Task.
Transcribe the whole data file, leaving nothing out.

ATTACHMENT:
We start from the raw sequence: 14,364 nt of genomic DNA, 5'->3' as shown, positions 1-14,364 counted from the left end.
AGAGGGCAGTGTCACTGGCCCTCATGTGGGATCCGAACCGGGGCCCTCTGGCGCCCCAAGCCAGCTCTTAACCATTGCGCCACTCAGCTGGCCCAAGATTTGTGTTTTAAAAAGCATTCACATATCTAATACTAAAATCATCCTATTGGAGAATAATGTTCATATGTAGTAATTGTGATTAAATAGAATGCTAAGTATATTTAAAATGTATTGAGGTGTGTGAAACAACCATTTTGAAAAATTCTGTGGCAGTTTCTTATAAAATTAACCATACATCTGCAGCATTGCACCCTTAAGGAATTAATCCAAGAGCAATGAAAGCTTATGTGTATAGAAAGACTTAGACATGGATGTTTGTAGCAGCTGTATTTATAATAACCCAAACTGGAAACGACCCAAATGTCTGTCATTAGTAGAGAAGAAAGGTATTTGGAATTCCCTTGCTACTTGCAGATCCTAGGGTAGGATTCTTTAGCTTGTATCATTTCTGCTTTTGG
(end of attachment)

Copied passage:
We start from the raw sequence: 14,364 nt of genomic DNA, 5'->3' as shown, positions 1-14,364 counted from the left end.
AGAGGGCAGTGTCACTGGCCCTCATGTGGGATCCGAACCGGGGCCCTCTGGCGCCCCAAGCCAGCTCTTAACCATTGCGCCACTCAGCTGGCCCAAGATTTGTGTTTTAAAAAGCATTCACATATCTAATACTAAAATCATCCTATTGGAGAATAATGTTCATATGTAGTAATTGTGATTAAATAGAATGCTAAGTATATTTAAAATGTATTGAGGTGTGTGAAACAACCATTTTGAAAAATTCTGTGGCAGTTTCTTATAAAATTAACCATACATCTGCAGCATTGCACCCTTAAGGAATTAATCCAAGAGCAATGAAAGCTTATGTGTATAGAAAGACTTAGACATGGATGTTTGTAGCAGCTGTATTTATAATAACCCAAACTGGAAACGACCCAAATGTCTGTCATTAGTAGAGAAGAAAGGTATTTGGAATTCCCTTGCTACTTGCAGATCCTAGGGTAGGATTCTTTAGCTTGTATCATTTCTGCTTTTGG